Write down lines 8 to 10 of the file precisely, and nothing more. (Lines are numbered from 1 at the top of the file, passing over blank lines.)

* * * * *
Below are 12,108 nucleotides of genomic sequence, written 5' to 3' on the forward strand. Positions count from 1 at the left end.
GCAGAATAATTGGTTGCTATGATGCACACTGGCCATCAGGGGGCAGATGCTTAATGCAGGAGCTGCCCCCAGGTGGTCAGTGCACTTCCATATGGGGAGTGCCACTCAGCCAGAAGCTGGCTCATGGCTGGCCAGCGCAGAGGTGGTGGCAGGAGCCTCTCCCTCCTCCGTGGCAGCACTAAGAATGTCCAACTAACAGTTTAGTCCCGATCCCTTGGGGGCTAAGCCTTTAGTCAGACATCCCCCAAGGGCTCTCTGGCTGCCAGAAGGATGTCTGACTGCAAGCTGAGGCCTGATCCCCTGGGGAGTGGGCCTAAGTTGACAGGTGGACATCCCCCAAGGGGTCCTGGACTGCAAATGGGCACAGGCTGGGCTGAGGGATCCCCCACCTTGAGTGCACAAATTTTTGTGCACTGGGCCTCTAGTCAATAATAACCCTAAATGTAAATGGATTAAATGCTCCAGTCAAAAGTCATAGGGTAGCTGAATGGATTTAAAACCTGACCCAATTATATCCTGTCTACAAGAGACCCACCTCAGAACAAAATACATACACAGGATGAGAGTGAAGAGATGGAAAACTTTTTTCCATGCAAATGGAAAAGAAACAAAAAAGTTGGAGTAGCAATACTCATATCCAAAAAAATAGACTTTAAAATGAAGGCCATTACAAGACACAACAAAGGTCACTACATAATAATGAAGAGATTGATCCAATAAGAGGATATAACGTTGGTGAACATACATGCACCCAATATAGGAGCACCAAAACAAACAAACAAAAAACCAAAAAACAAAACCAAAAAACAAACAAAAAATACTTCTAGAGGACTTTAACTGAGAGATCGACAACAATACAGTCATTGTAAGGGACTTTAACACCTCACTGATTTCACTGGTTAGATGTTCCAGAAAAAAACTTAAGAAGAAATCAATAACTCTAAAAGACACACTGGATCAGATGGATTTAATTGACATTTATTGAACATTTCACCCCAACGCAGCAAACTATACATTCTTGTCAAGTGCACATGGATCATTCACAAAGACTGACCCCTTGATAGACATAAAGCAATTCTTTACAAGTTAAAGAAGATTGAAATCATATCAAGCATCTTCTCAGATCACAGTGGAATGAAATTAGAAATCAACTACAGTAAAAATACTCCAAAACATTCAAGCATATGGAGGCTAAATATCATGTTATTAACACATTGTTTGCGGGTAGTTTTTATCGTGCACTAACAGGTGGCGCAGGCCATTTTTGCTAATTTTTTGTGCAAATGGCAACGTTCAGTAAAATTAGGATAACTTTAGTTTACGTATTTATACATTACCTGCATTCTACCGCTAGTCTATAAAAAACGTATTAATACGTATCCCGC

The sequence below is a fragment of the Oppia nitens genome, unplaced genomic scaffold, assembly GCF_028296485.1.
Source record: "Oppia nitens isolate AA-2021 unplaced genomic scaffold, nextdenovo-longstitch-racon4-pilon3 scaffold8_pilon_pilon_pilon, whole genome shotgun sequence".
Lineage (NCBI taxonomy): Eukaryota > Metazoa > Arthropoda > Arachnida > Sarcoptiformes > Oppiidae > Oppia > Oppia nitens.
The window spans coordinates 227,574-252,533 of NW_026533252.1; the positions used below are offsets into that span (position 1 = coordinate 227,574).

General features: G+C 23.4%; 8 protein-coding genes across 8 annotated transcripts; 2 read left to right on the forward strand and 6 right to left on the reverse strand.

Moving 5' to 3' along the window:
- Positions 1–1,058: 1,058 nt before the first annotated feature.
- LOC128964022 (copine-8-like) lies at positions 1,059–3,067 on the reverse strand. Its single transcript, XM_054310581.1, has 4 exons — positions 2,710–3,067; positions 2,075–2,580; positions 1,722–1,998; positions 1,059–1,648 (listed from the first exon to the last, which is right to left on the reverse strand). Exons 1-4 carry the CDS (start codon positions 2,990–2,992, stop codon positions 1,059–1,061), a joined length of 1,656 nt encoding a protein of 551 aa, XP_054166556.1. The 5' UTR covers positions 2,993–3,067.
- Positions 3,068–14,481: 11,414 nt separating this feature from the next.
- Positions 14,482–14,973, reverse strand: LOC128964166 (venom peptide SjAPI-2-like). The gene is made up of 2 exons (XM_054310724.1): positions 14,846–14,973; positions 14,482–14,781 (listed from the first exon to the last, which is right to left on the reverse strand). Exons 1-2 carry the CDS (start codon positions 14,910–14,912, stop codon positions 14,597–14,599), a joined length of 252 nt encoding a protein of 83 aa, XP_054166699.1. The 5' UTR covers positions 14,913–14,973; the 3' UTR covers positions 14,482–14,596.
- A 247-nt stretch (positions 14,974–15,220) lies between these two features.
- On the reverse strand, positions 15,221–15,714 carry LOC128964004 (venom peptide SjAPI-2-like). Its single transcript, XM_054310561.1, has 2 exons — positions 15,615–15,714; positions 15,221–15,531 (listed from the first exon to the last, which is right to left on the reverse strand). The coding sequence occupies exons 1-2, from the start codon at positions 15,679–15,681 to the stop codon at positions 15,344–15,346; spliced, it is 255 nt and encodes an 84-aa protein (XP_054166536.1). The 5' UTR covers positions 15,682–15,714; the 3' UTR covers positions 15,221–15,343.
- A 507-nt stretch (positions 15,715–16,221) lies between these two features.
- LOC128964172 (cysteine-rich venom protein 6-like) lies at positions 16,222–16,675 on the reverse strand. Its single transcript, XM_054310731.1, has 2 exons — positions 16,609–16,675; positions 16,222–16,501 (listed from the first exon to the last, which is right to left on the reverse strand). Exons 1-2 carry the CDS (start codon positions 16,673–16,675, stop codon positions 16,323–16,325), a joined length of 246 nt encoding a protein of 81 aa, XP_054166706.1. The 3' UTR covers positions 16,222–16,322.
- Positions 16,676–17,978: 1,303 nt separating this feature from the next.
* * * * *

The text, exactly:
Moving 5' to 3' along the window:
- Positions 1–1,058: 1,058 nt before the first annotated feature.
- LOC128964022 (copine-8-like) lies at positions 1,059–3,067 on the reverse strand. Its single transcript, XM_054310581.1, has 4 exons — positions 2,710–3,067; positions 2,075–2,580; positions 1,722–1,998; positions 1,059–1,648 (listed from the first exon to the last, which is right to left on the reverse strand). Exons 1-4 carry the CDS (start codon positions 2,990–2,992, stop codon positions 1,059–1,061), a joined length of 1,656 nt encoding a protein of 551 aa, XP_054166556.1. The 5' UTR covers positions 2,993–3,067.